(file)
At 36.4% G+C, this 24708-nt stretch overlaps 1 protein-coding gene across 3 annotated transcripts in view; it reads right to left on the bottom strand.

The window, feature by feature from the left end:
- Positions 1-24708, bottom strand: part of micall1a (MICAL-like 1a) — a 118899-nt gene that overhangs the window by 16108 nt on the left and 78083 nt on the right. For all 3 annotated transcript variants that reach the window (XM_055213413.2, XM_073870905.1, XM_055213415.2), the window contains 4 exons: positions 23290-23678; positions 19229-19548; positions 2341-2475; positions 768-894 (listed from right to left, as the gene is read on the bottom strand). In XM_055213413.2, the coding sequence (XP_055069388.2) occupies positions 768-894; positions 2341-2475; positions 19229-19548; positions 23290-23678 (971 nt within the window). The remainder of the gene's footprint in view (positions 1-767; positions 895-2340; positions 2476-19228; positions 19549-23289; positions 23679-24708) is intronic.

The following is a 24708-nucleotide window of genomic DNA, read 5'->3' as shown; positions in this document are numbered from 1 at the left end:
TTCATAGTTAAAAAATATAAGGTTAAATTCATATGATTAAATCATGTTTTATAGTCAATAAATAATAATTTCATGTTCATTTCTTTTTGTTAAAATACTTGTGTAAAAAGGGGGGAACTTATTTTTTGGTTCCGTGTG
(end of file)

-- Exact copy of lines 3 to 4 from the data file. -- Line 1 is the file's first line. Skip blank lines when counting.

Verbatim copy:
- Positions 1-24708, bottom strand: part of micall1a (MICAL-like 1a) — a 118899-nt gene that overhangs the window by 16108 nt on the left and 78083 nt on the right. For all 3 annotated transcript variants that reach the window (XM_055213413.2, XM_073870905.1, XM_055213415.2), the window contains 4 exons: positions 23290-23678; positions 19229-19548; positions 2341-2475; positions 768-894 (listed from right to left, as the gene is read on the bottom strand). In XM_055213413.2, the coding sequence (XP_055069388.2) occupies positions 768-894; positions 2341-2475; positions 19229-19548; positions 23290-23678 (971 nt within the window). The remainder of the gene's footprint in view (positions 1-767; positions 895-2340; positions 2476-19228; positions 19549-23289; positions 23679-24708) is intronic.

The following is a 24708-nucleotide window of genomic DNA, read 5'->3' as shown; positions in this document are numbered from 1 at the left end: